Leadership Point of View

1767 Words8 Pages
Leadership Point of View

Activity 6.6

Dan Sweeny

Indiana Wesleyan MBA

Throughout the “Applied Management Concepts” coursework, teachings from Blanchard and Robbins, DeCenzo, and Coulter have been numerous in an effort to explain and portray a leadership point of view, defined by the Blanchard as their “thoughts about leading and motivating people” (Blanchard, 2010). Naturally, this book has examined Blanchard’s leadership point of view, and while it may seem like a model for creating one’s own point of view, everyone will have a different style, even if only slightly. I will examine and determine my leadership point of view in hopes to become more conscious and purposeful in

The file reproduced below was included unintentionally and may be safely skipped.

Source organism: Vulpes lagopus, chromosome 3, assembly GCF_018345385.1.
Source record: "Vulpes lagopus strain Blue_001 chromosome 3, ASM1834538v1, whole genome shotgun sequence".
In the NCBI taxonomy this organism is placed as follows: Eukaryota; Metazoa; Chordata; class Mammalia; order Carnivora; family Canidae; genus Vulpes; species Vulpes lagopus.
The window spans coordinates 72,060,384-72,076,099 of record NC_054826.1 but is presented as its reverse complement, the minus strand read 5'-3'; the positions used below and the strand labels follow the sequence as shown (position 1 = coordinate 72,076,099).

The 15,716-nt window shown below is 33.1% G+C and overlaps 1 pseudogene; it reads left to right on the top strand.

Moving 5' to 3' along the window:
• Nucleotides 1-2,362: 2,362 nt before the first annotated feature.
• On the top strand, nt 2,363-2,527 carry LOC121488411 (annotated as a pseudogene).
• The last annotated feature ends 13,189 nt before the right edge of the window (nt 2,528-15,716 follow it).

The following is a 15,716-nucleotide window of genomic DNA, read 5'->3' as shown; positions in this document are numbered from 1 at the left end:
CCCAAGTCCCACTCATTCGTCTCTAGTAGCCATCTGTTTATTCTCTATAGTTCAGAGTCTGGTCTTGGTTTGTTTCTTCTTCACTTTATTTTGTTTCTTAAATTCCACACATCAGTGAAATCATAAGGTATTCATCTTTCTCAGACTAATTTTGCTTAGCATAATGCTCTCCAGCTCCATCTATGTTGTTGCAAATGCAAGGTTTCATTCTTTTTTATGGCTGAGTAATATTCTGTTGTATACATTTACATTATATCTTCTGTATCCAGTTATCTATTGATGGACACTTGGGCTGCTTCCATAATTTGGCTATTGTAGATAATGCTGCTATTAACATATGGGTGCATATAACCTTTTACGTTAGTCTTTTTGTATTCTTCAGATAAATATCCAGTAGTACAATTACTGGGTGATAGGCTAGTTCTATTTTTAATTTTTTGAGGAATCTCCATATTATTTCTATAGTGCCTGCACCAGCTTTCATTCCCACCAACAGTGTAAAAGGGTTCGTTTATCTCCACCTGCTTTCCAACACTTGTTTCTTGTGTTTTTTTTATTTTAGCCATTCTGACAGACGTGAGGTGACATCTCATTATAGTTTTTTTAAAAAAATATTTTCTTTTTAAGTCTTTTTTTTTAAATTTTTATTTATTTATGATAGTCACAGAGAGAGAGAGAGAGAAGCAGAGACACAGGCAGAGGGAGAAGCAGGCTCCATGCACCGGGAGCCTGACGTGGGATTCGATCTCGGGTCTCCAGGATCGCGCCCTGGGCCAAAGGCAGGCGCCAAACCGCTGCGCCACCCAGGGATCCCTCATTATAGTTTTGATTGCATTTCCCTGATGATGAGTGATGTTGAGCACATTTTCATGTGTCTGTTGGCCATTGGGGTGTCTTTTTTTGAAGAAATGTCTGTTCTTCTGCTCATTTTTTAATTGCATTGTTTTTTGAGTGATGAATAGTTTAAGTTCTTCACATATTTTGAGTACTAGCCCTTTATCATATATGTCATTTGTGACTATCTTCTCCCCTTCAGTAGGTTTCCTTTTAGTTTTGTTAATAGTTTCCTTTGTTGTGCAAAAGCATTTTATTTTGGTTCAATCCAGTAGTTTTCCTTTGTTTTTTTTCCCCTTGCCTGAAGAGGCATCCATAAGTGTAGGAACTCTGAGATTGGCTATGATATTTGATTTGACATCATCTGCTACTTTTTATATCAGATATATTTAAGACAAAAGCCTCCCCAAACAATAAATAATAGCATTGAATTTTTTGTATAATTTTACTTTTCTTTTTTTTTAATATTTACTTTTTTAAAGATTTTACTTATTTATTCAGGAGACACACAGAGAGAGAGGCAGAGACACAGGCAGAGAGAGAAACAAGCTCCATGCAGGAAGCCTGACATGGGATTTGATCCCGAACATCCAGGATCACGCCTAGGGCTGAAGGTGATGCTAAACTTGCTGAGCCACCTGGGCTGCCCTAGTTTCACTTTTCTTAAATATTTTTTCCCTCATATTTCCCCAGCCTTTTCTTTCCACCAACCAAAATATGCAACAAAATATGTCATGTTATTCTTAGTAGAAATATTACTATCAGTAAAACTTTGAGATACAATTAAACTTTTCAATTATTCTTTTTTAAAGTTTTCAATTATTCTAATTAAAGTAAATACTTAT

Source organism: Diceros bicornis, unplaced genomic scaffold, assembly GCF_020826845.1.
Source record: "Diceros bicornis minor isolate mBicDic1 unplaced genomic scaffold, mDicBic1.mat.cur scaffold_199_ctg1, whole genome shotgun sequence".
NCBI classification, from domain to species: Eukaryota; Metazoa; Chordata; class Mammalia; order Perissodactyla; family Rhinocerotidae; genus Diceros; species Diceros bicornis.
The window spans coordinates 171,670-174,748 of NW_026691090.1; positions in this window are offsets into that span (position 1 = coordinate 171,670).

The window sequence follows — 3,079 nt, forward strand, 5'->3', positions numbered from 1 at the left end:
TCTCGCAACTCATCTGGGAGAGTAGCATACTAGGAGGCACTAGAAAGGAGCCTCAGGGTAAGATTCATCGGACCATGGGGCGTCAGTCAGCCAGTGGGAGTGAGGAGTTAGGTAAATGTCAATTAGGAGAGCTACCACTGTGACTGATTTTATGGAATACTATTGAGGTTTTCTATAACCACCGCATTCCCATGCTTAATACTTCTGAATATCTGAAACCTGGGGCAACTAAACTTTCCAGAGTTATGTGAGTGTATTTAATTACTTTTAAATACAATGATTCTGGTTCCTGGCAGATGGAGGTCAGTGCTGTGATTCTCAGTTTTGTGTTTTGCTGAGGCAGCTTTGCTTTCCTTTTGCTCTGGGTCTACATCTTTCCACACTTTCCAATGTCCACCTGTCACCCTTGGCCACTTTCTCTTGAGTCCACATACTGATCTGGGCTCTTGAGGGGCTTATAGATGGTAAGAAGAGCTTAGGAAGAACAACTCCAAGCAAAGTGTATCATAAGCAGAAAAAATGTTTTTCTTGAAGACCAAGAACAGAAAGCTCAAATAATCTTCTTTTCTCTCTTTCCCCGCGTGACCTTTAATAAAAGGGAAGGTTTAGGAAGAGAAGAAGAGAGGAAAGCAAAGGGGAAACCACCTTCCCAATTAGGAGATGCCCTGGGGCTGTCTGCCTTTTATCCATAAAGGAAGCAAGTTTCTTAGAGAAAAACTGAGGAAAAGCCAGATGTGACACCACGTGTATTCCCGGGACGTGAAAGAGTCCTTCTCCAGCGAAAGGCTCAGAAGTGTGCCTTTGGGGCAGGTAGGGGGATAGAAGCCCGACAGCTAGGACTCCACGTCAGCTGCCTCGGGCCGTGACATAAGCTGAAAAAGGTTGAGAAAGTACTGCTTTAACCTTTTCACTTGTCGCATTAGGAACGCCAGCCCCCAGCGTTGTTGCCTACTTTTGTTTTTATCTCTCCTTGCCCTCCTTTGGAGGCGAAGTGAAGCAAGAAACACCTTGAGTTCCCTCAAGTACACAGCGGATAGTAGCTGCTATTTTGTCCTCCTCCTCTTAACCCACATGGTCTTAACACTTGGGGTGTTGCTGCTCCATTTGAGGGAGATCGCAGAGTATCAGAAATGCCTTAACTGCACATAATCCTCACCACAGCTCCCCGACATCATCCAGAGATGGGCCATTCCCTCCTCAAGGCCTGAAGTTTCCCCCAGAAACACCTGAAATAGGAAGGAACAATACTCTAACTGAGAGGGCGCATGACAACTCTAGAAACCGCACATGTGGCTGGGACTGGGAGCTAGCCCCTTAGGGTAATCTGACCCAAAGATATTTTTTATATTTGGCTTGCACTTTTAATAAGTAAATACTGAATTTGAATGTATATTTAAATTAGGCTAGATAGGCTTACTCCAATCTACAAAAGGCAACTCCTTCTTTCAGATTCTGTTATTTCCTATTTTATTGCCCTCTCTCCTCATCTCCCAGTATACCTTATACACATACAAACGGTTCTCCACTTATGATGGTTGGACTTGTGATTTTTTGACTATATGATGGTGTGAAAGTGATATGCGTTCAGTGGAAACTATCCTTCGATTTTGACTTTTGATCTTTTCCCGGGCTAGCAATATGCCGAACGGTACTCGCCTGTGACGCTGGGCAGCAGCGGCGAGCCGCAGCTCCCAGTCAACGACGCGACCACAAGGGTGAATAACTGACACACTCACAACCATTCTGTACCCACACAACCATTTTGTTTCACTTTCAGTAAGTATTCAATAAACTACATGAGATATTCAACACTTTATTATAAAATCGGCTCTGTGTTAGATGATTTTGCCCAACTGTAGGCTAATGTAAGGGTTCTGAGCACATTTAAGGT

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I then took on the role of president of my college club tennis team. This was perhaps the most important leadership role I had before entering the work force, because it was like running a business. It required holding other members accountable for their jobs, including recruitment, fund raising, logistics, etc. If the team failed as an “organization”, it rested on my shoulders. This was the first time I really felt a heavy responsibility to lead well. There was no longer a buffer in the form of an adult who took ultimate responsibility. The previous examples are all fairly amateur in nature, but my first job out of college threw me into the world of real world management. It was unlike anything I had done before and required me to learn many lessons quickly, often times the hard way. In high school and college, I was leading friends. When I started working, I was leading others that, in terms of an organizational hierarchy, were technically below me. I had trouble learning to be a good boss instead of a good friend. The two are often impossible to mix. Having developed more friendships in the initial stages, it became harder to be a boss. I learned that becoming employees’ friends was not appropriate and could be detrimental to everyone involved. Now, I realize the balance I need to have. I do like to portray myself as a servant leader, joining with my employees to get the job done, but I like to keep
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